The Fund for Investigative Journalism

Supporting investigative reporting projects around the world

  • Next Deadline: Sept. 24, 2018 (11:59 pm Eastern)

  • The Elusive Goal of “Housing First”

    homeless_sleepFrom the San Francisco Public Press: a series on the difficulty fulfilling a 10-year-old promise of finding homes for the city’s neediest residents, and why the jail has become the city’s psychiatric institution of last resort.

    [Reporting sponsored by The Ethics and Excellence in Journalism Foundation.]

    Photo credit: Anna Vignet

    Grants Awarded

    The Fund for Investigative Journalism has awarded $69,000 in grants to support journalists working on 17 projects in the United States and around the world. The journalists are investigating abuse of power by public officials and powerful private institutions. Since 1969, FIJ has supported independent investigative reporters with grants that cover the cost of reporting, such as travel, document fees, and equipment rental. Recently FIJ has begun to award small stipends as part of the overall grant. A typical grant is $5,000.

    The following reporters received FIJ awards:

    Badruddoza Babu, Bangladesh based broadcast reporter

    Jeanne Baron, New York City based human rights reporter

    Tony Bartelme, book author

    Sandra Bartlett, Toronto-based investigative reporter.

    Marianna Grigoryan, Yerevan based investigative reporter and editor

    Stephanie Guyer-Stevens, California based reporter

    Adu Koranteng, Ghana-based investigative reporter

    Margaret Lucas, associate publisher, Oakland Local

    Carlos Mendoza, economic specializing in violence analysis

    Annie Murphy, journalist and radio producer currently based in Maine

    Francisco Rodriguez, political scientist and journalist at elPeriodico, Guatemala

    Elizabeth Shogren, independent reporter based in Washington DC area

    Dylan Smith, TucsonSentinel.com

    Santiago Villa, Beijing-based multi-media investigative journalist

    Zvezdana Vukojevic, investigative reporter

    Adam Wisnieski, Bronx-based investigative reporter

    Stephanie Woodard, for Indian Country Today Media Network

     

     

     

     

    The Vatican’s Loophole

    From Jason Berry, for GlobalPost, a story about the limits to Pope Francis’ power to make good on his pledge of “zero tolerance” towards clergy who abuse children. In a follow-up piece, Berry explores the issues surrounding demands for a Truth and Reconciliation Commission.

    [Reporting sponsored by The Nicholas B. Ottaway Foundation.]

    Investigative Freelancer Survey Released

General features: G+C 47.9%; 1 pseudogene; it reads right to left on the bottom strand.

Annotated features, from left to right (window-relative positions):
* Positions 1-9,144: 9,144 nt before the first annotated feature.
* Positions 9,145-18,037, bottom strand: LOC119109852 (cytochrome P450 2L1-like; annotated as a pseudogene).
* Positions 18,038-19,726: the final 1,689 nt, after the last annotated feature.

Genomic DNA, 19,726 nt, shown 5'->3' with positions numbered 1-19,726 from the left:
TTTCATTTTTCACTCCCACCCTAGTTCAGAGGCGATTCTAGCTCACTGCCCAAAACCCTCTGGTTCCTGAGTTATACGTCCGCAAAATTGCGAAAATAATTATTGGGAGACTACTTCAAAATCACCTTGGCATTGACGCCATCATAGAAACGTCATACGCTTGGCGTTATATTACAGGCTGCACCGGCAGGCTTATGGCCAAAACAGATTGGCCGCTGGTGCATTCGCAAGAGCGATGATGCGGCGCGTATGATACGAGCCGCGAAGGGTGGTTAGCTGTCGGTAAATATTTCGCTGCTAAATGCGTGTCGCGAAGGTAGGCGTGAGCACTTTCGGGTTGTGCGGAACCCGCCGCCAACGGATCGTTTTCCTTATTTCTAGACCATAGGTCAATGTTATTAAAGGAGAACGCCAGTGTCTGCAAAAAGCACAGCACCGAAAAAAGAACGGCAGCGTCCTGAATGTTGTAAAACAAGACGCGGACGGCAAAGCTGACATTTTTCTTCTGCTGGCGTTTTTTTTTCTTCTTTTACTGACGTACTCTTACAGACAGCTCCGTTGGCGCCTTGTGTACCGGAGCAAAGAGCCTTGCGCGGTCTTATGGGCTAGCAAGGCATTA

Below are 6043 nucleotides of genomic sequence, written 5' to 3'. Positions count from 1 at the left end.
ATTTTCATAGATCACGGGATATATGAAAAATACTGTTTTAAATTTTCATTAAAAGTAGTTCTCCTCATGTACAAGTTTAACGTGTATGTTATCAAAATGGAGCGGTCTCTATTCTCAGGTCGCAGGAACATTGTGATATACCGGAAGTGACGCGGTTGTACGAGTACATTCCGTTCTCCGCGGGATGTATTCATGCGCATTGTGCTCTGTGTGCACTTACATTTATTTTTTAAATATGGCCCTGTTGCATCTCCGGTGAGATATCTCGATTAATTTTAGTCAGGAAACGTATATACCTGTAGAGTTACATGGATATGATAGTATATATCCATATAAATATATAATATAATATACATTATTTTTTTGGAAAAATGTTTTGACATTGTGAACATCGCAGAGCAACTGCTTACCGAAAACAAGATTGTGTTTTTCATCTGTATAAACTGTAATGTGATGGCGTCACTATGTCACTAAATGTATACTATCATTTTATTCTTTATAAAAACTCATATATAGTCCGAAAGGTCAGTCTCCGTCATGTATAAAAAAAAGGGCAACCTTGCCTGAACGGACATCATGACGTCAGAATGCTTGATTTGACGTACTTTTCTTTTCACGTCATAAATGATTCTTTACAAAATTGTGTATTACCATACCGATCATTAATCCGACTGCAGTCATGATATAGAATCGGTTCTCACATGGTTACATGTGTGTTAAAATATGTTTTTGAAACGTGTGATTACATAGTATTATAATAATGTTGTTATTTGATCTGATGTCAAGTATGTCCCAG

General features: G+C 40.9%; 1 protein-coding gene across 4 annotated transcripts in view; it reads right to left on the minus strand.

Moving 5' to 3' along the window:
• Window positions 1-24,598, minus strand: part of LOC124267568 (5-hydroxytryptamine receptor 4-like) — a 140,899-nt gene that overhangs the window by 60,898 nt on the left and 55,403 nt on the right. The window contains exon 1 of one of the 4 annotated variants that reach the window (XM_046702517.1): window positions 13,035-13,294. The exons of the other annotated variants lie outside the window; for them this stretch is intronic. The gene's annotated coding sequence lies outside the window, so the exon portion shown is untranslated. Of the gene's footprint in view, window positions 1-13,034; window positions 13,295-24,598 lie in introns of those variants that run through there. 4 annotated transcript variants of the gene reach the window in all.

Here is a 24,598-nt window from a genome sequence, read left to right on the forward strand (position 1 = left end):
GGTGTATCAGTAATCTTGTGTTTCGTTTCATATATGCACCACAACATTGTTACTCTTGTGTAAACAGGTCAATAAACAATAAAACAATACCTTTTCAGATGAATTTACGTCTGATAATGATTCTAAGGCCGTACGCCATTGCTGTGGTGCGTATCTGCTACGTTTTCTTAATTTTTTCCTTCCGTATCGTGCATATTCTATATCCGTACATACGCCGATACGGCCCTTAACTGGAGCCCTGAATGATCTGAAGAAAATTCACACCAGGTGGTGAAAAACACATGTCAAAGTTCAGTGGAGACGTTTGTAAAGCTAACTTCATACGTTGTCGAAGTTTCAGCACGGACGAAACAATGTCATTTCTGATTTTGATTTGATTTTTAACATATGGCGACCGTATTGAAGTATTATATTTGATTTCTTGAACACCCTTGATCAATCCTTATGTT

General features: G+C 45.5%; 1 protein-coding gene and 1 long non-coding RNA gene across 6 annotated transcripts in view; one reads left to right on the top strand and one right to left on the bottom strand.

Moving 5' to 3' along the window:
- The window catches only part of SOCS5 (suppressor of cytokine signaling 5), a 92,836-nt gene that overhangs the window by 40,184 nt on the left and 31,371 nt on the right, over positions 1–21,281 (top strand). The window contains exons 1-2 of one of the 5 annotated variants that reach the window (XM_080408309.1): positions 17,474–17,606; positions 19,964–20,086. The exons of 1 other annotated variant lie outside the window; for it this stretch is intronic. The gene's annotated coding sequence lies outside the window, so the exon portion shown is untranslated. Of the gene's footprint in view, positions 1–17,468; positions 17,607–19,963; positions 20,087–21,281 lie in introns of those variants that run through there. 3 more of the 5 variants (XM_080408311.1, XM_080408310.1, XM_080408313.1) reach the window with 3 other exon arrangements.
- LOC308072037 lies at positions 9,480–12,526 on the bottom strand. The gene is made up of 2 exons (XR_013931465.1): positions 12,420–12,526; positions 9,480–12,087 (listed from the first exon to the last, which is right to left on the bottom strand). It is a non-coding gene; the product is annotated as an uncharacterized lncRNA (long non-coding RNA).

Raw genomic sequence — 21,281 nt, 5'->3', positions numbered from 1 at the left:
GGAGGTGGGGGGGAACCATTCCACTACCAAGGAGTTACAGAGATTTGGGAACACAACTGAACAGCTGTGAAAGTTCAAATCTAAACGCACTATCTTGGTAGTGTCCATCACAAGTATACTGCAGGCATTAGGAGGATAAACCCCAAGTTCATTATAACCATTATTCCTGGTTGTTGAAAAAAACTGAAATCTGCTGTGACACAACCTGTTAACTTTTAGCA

Project Word has released a groundbreaking survey of investigative freelance reporters, called “Untold Stories.” Major finding: freelancers say they are forced to drop many investigative stories each year for lack of financial resources. Interested in the feedback the survey would produce, The Fund for Investigative Journalism helped out by notifying its grantees of the opportunity to participate.

    U. S. Seed Introduced to Africa, Through 4-H Clubs

    4H_A_630-2From Kiera Butler for Mother Jones, the story of high quality – but expensive – seeds planted in Africa by 4-H club members, funded by the USDA and corporate sponsor DuPont. Will African farmers get hooked on DuPont’s “Pioneer” seed? If so, who will pay? Read more.

    [Reporting sponsored by The Park Foundation.]

    Photo credit: Peter DiCampo

    America’s Guilt Mill

    Jernigan LineupFrom David J. Krajicek for The Crime Report, a groundbreaking investigation of the many thousands of wrongful convictions for crimes such as robbery – cases that have been overlooked because advocates focus on suspects who face the death penalty or life in prison. One woman spent seven years in prison for an Arizona bank robbery — until the real robber was found. “If it can happen to me,” Rachel Jernigan told Krajicek, “it can happen to anyone.” Click here for the main story, the history sidebar, and the local court sidebar.

    [Reporting sponsored by The Gannett Foundation.]

    Unjustified Police Shootings in the Dominican Republic

    18 degrees northFrom Ezra Fieser for 18 Degrees North: A report on suspects who are shot and killed by police in the Dominican Republic. Human rights researchers say 15 percent of all homicides there are committed by law enforcement officers.

    Watch the report here.

    [Reporting sponsored by The Reva and David Logan Foundation.]

    Fishermen Use DDT to Catch Fish From Volta Lake

    Photo1906From Adu Koranteng for New Crusading Guide Newspaper and Modern Ghana News: It’s banned, but practiced by fishermen in Ghana who are desperate to make a living. They kill fish with poisons such as DDT; the fish are later sold in markets. One local man told Koranteng: “We have seen them do it in the night but you cannot go close to them since some of them wield machetes… they will try to sink your canoe or kill you.” Read more.

    [Reporting sponsored by The Green Park Foundation and The Reva and David Logan Foundation.]

    Photo credit: Adu Koranteng

     

     

    Meltdown in Haditha

    Meltdown_coverFrom Kenneth Englade, the account of the failure of military to exact justice in the deaths of 24 Iraqi civilians – including six children – at the hands of a U. S. Marine squad. Read more.

    [Reporting sponsored by The Park Foundation.]

    Insurance Rates Go Up, Up, Up

    logo-thumb copyFrom Ana Radelet for The Connecticut Mirror: For eight years – until the law changed under Obamacare – state regulators in Connecticut never rejected Aetna’s requests to raise health insurance rates.

    Read more.

    [Reporting sponsored by The Ethics and Excellence in Journalism Foundation.]